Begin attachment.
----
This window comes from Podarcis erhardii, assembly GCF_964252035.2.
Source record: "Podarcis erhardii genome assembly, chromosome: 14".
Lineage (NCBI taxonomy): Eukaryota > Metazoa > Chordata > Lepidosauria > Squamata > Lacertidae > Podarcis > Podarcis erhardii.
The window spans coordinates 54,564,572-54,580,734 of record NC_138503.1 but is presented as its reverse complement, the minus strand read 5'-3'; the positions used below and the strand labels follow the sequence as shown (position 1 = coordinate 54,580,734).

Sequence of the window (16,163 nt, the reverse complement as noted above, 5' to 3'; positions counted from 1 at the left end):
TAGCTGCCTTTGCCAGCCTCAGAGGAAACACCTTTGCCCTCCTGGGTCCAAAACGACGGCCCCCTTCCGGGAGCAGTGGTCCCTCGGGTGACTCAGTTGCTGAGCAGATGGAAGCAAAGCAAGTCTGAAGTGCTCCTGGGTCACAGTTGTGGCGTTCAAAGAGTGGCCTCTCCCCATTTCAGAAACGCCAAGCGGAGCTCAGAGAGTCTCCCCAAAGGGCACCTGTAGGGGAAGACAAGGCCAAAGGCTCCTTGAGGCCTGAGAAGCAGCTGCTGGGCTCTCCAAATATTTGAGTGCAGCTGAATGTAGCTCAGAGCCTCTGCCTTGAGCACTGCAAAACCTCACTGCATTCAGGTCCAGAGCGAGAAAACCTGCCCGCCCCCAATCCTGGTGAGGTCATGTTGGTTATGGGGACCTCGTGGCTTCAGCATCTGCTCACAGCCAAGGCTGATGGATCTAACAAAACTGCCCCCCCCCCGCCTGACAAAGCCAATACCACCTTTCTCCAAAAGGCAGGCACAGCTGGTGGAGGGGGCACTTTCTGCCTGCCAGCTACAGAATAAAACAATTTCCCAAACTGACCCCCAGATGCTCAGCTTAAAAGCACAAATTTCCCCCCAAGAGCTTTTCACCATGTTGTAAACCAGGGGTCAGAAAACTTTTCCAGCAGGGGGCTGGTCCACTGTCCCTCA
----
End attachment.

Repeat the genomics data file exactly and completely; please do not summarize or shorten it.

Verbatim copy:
This window comes from Podarcis erhardii, assembly GCF_964252035.2.
Source record: "Podarcis erhardii genome assembly, chromosome: 14".
Lineage (NCBI taxonomy): Eukaryota > Metazoa > Chordata > Lepidosauria > Squamata > Lacertidae > Podarcis > Podarcis erhardii.
The window spans coordinates 54,564,572-54,580,734 of record NC_138503.1 but is presented as its reverse complement, the minus strand read 5'-3'; the positions used below and the strand labels follow the sequence as shown (position 1 = coordinate 54,580,734).

Sequence of the window (16,163 nt, the reverse complement as noted above, 5' to 3'; positions counted from 1 at the left end):
TAGCTGCCTTTGCCAGCCTCAGAGGAAACACCTTTGCCCTCCTGGGTCCAAAACGACGGCCCCCTTCCGGGAGCAGTGGTCCCTCGGGTGACTCAGTTGCTGAGCAGATGGAAGCAAAGCAAGTCTGAAGTGCTCCTGGGTCACAGTTGTGGCGTTCAAAGAGTGGCCTCTCCCCATTTCAGAAACGCCAAGCGGAGCTCAGAGAGTCTCCCCAAAGGGCACCTGTAGGGGAAGACAAGGCCAAAGGCTCCTTGAGGCCTGAGAAGCAGCTGCTGGGCTCTCCAAATATTTGAGTGCAGCTGAATGTAGCTCAGAGCCTCTGCCTTGAGCACTGCAAAACCTCACTGCATTCAGGTCCAGAGCGAGAAAACCTGCCCGCCCCCAATCCTGGTGAGGTCATGTTGGTTATGGGGACCTCGTGGCTTCAGCATCTGCTCACAGCCAAGGCTGATGGATCTAACAAAACTGCCCCCCCCCCGCCTGACAAAGCCAATACCACCTTTCTCCAAAAGGCAGGCACAGCTGGTGGAGGGGGCACTTTCTGCCTGCCAGCTACAGAATAAAACAATTTCCCAAACTGACCCCCAGATGCTCAGCTTAAAAGCACAAATTTCCCCCCAAGAGCTTTTCACCATGTTGTAAACCAGGGGTCAGAAAACTTTTCCAGCAGGGGGCTGGTCCACTGTCCCTCA